On the eleventh hour of the eleventh day
Today before we took students for a hike, I took a moment to recognize that today is Veterans Day and that they might have family who are veterans. I told them that this day was chosen to commemorate the end of World War I on the eleventh hour of the eleventh day of the eleventh month. One of the students said that we have a veteran in the circle, so-and-so’s mom, who was here chaperoning.
I had a long conversation with her at lunch and we talked about our families' connections to military service and how it feels important to honor veterans even as we might oppose a war. I think one of the ways we honor veterans is to protect the rights they fought for, like the right to vote in free and fair elections (such as they are).
This was an exhausting week for me. Saturday and Sunday I was busy knocking on doors to try to get out the vote. Monday was harvest harvest harvest ahead of the freeze. Tuesday I worked as an election judge until almost midnight. Then Wednesday through Friday we hosted an elementary class at the farm.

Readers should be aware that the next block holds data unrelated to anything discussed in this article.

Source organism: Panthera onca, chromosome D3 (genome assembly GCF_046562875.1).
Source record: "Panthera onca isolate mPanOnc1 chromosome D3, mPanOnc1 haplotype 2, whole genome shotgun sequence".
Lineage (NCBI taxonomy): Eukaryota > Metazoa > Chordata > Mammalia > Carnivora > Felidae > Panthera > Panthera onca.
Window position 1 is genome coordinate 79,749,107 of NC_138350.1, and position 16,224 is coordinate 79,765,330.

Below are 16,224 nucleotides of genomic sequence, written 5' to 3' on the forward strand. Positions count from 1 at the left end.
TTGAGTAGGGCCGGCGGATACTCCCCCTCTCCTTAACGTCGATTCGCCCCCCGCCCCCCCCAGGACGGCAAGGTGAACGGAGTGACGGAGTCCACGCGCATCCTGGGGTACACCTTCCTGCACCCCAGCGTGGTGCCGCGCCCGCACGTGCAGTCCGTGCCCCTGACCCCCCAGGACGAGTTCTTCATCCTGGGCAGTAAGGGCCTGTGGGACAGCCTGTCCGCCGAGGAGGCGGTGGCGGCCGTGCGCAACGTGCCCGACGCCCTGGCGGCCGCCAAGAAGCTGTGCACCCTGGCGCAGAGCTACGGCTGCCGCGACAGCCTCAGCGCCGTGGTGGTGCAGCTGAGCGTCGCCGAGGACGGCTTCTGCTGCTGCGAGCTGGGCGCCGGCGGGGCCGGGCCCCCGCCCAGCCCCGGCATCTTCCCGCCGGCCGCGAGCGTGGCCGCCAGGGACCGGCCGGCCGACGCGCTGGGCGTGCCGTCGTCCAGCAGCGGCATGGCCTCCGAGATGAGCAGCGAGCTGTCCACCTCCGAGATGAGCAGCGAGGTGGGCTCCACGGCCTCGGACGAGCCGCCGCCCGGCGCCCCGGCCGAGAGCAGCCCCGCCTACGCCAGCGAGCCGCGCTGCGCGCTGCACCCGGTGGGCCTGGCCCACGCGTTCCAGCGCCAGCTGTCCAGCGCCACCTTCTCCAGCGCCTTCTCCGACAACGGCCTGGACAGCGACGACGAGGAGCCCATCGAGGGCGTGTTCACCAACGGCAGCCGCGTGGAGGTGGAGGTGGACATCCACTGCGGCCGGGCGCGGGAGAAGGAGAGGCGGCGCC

I have a question about the word “bro.” My students use it all the time. While I was dipping candles with the students I overheard them using the word and I asked them to consider the fact that the word is both patriarchal and potentially culturally appropriative. I didn’t tell them not to use it. I just asked them to think about what messages that word is sending to the people around them. My question is: what do you think about the infiltration of the word “bro” into the vernacular of a mostly white mixed-gender middle-class group of young people?
I keep starting to write Medium pieces in my head but I’m too tired to commit to the time to fully develop one. Maybe next week?